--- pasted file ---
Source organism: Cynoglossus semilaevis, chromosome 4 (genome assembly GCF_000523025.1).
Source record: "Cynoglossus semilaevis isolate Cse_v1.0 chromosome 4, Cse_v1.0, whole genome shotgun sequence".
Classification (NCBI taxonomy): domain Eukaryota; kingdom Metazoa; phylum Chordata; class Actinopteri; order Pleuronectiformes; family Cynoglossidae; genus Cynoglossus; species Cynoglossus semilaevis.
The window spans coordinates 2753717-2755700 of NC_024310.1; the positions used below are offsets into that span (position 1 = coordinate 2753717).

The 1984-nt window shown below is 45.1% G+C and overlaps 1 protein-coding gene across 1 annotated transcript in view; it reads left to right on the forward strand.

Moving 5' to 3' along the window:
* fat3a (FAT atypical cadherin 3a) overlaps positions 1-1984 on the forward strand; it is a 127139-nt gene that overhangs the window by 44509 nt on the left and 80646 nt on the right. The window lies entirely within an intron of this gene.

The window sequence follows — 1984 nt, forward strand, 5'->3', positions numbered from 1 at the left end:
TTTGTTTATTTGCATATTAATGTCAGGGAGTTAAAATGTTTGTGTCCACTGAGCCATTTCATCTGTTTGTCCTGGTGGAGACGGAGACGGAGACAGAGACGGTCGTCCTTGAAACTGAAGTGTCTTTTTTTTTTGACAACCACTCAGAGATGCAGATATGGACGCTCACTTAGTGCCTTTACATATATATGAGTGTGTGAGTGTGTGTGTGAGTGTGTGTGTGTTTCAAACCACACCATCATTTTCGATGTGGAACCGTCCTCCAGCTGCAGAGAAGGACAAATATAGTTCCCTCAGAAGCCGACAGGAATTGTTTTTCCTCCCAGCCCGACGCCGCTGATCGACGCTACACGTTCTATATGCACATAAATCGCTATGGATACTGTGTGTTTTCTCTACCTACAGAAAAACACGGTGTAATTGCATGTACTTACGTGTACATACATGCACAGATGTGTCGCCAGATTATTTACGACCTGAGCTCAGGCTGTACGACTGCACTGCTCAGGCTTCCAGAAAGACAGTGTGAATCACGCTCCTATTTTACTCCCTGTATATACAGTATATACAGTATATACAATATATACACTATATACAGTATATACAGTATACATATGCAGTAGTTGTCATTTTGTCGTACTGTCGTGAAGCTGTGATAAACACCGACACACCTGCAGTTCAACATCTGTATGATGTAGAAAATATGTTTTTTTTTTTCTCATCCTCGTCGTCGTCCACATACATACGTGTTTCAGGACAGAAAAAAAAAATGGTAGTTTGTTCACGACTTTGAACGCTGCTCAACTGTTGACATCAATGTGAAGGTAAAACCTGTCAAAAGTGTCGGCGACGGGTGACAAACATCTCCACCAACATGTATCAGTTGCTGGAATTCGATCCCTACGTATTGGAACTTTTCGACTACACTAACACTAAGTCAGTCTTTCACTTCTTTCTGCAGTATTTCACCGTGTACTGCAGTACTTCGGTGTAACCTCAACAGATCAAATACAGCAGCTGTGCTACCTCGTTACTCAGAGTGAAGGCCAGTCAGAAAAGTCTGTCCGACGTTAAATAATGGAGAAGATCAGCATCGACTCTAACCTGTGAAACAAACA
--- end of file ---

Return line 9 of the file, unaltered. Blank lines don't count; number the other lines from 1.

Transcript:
TTTGTTTATTTGCATATTAATGTCAGGGAGTTAAAATGTTTGTGTCCACTGAGCCATTTCATCTGTTTGTCCTGGTGGAGACGGAGACGGAGACAGAGACGGTCGTCCTTGAAACTGAAGTGTCTTTTTTTTTTGACAACCACTCAGAGATGCAGATATGGACGCTCACTTAGTGCCTTTACATATATATGAGTGTGTGAGTGTGTGTGTGAGTGTGTGTGTGTTTCAAACCACACCATCATTTTCGATGTGGAACCGTCCTCCAGCTGCAGAGAAGGACAAATATAGTTCCCTCAGAAGCCGACAGGAATTGTTTTTCCTCCCAGCCCGACGCCGCTGATCGACGCTACACGTTCTATATGCACATAAATCGCTATGGATACTGTGTGTTTTCTCTACCTACAGAAAAACACGGTGTAATTGCATGTACTTACGTGTACATACATGCACAGATGTGTCGCCAGATTATTTACGACCTGAGCTCAGGCTGTACGACTGCACTGCTCAGGCTTCCAGAAAGACAGTGTGAATCACGCTCCTATTTTACTCCCTGTATATACAGTATATACAGTATATACAATATATACACTATATACAGTATATACAGTATACATATGCAGTAGTTGTCATTTTGTCGTACTGTCGTGAAGCTGTGATAAACACCGACACACCTGCAGTTCAACATCTGTATGATGTAGAAAATATGTTTTTTTTTTTCTCATCCTCGTCGTCGTCCACATACATACGTGTTTCAGGACAGAAAAAAAAAATGGTAGTTTGTTCACGACTTTGAACGCTGCTCAACTGTTGACATCAATGTGAAGGTAAAACCTGTCAAAAGTGTCGGCGACGGGTGACAAACATCTCCACCAACATGTATCAGTTGCTGGAATTCGATCCCTACGTATTGGAACTTTTCGACTACACTAACACTAAGTCAGTCTTTCACTTCTTTCTGCAGTATTTCACCGTGTACTGCAGTACTTCGGTGTAACCTCAACAGATCAAATACAGCAGCTGTGCTACCTCGTTACTCAGAGTGAAGGCCAGTCAGAAAAGTCTGTCCGACGTTAAATAATGGAGAAGATCAGCATCGACTCTAACCTGTGAAACAAACA